Tokyo Gakugei University (JAPAN)
About this paper:
Appears in: INTED2017 Proceedings
Publication year: 2017
Pages: 8120-8128
ISBN: 978-84-617-8491-2
ISSN: 2340-1079
doi: 10.21125/inted.2017.1914
Conference name: 11th International Technology, Education and Development Conference
Dates: 6-8 March, 2017
Location: Valencia, Spain
E-portfolio-based learning has been attracting attention in higher education institutions. In e-portfolio-based learning, students typically collect and accumulate their own learning records during their learning process as an e-portfolio. Furthermore, students can create a showcase portfolio by selecting records from their own e-portfolios and publishing them for others to see. Then, students can monitor each other’s learning and work on activity using while interacting with many people, which elicits reflection on one’s work and promotes metacognition. By promoting metacognition, self-direction can be improved, because students can better understand the content they are studying, find interesting things, and ask questions. Moreover, students are encouraged to take responsibility for their own learning. However, in many cases of e-portfolio-based learning, students simply accumulate learning records as an e-portfolio, and do not reflect on their own learning. Therefore, to make e-portfolio-based learning more effective, students must be supported to elicit reflections from them.

One activity to elicit reflection in e-portfolio-based learning is peer-assessment, in which students assess their peers’ work. Peer-assessment is practiced in various areas, but few studies have focused on its effects in e-portfolio-based learning.

This study aims to clarify the effects of peer-assessment in e-portfolio-based learning. Specifically, we told students to practice e-portfolio-based learning with peer-assessment and then analyzed how students’ behavior changed after peer-assessment.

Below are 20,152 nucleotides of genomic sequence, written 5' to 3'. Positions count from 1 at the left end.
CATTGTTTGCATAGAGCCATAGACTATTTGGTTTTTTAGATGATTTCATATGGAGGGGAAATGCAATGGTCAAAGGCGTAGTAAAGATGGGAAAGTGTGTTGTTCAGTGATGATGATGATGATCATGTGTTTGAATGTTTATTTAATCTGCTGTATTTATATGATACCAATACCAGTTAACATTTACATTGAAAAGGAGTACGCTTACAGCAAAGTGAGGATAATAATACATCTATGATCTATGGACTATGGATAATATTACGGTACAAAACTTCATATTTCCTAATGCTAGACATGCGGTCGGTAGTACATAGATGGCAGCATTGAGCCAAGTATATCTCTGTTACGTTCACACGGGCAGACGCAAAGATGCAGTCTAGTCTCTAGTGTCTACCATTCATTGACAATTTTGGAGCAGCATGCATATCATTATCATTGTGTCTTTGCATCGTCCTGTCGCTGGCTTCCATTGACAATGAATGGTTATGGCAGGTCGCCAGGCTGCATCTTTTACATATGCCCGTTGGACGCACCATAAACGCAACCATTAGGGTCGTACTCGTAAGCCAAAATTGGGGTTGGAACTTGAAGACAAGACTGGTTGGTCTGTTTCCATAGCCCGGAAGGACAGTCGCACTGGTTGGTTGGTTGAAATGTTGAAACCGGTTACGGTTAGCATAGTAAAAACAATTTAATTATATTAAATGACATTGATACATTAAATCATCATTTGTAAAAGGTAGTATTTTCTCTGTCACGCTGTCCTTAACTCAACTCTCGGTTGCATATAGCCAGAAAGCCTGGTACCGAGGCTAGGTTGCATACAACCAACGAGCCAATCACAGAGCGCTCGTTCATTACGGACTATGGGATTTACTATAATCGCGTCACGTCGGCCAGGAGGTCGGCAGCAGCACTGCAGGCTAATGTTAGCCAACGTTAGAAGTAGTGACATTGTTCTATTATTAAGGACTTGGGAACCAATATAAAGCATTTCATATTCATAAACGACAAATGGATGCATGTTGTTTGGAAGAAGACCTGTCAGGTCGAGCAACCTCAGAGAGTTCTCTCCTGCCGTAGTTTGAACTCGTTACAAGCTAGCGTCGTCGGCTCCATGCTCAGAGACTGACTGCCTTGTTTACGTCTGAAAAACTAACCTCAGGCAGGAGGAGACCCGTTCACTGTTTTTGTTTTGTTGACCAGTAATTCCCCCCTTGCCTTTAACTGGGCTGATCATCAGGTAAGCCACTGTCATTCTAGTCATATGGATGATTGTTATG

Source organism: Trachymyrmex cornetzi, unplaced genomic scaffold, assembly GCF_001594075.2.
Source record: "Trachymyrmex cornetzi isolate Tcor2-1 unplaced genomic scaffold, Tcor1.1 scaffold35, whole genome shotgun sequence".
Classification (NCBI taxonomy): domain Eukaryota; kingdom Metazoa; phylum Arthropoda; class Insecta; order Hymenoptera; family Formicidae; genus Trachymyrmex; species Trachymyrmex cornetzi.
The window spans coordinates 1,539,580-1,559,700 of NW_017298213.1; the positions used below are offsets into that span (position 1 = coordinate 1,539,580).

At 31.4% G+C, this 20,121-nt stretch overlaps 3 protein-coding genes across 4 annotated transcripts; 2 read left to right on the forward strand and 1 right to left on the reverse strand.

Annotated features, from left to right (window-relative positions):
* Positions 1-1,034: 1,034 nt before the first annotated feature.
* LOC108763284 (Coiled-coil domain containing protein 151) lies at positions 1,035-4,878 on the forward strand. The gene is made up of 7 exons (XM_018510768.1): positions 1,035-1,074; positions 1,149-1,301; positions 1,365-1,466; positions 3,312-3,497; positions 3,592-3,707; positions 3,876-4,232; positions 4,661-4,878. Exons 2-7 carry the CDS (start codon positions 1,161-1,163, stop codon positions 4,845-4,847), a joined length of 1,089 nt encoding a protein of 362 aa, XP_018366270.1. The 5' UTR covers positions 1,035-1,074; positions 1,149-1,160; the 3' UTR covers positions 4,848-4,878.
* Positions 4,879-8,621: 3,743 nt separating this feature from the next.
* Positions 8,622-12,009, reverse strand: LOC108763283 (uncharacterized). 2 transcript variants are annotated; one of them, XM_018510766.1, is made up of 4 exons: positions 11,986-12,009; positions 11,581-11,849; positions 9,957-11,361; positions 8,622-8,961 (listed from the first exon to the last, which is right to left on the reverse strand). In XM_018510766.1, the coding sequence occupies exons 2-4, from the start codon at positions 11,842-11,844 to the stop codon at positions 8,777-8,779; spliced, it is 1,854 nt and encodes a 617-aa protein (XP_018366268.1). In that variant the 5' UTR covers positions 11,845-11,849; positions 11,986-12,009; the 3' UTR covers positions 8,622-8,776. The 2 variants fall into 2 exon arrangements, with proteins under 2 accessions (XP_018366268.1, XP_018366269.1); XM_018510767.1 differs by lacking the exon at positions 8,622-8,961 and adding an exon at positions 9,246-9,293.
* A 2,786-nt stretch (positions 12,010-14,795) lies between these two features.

Peer-assessment forms are roughly divided into two types: peer grading and peer feedback. Peer grading is involves peer-assessors grading the work of peers using criteria such as rubrics. Peer feedback involves peer-assessors commenting on the work or performance of peers and giving them specific ideas on how to improve their work. Some researchers have argued that peer feedback is more effective than peer grading. In this study, peer-assessment involved peer feedback in which students commented on each other’s showcase e-portfolios.

We tested e-portfolio-based learning with peer-assessment in professional schools for teacher education. We evaluated its effects by giving students a questionnaire before and after peer-assessment

The obtained results showed that peer-assessment prompts students to:
(1) structure a learning strategy before they start studying;
(2) reflect on and self-assess their work;
(3) spend much longer learning and doing assignments in order to understand contents deeply;
(4) express their opinions and ideas when creating showcase e-portfolios;
(5) encounter new viewpoints that they would not have thought of by themselves; and
(6) become more responsible for their own learning.

In the near future, we will evaluate the effects of peer-assessment in e-portfolio-based learning in more detail by focusing on how students change their showcase e-portfolios before and after peer-assessment.
E-portfolio, e-portfolio-based-learning, peer-assessment.